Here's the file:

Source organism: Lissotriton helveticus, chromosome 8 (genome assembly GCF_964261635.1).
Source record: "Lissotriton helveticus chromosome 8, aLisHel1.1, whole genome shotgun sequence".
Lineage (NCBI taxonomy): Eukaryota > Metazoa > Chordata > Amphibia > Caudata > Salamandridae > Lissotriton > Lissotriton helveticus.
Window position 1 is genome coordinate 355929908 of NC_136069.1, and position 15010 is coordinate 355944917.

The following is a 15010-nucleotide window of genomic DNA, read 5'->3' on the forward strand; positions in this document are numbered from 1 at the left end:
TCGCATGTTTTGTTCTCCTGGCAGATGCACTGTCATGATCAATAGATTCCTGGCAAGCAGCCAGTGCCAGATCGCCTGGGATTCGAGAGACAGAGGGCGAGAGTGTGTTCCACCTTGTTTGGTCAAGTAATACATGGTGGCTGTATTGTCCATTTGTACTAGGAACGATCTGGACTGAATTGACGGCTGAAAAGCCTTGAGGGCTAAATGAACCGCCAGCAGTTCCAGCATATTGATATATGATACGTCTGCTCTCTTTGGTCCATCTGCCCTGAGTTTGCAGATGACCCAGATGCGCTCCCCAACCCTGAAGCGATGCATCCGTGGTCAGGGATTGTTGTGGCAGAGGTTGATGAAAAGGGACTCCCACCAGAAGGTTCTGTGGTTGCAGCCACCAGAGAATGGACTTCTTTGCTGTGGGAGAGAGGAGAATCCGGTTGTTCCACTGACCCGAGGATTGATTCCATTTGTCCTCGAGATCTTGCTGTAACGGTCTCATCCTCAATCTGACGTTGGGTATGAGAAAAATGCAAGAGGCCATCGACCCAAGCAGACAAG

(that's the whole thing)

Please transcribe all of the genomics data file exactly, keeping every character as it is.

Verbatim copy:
Source organism: Lissotriton helveticus, chromosome 8 (genome assembly GCF_964261635.1).
Source record: "Lissotriton helveticus chromosome 8, aLisHel1.1, whole genome shotgun sequence".
Lineage (NCBI taxonomy): Eukaryota > Metazoa > Chordata > Amphibia > Caudata > Salamandridae > Lissotriton > Lissotriton helveticus.
Window position 1 is genome coordinate 355929908 of NC_136069.1, and position 15010 is coordinate 355944917.

The following is a 15010-nucleotide window of genomic DNA, read 5'->3' on the forward strand; positions in this document are numbered from 1 at the left end:
TCGCATGTTTTGTTCTCCTGGCAGATGCACTGTCATGATCAATAGATTCCTGGCAAGCAGCCAGTGCCAGATCGCCTGGGATTCGAGAGACAGAGGGCGAGAGTGTGTTCCACCTTGTTTGGTCAAGTAATACATGGTGGCTGTATTGTCCATTTGTACTAGGAACGATCTGGACTGAATTGACGGCTGAAAAGCCTTGAGGGCTAAATGAACCGCCAGCAGTTCCAGCATATTGATATATGATACGTCTGCTCTCTTTGGTCCATCTGCCCTGAGTTTGCAGATGACCCAGATGCGCTCCCCAACCCTGAAGCGATGCATCCGTGGTCAGGGATTGTTGTGGCAGAGGTTGATGAAAAGGGACTCCCACCAGAAGGTTCTGTGGTTGCAGCCACCAGAGAATGGACTTCTTTGCTGTGGGAGAGAGGAGAATCCGGTTGTTCCACTGACCCGAGGATTGATTCCATTTGTCCTCGAGATCTTGCTGTAACGGTCTCATCCTCAATCTGACGTTGGGTATGAGAAAAATGCAAGAGGCCATCGACCCAAGCAGACAAG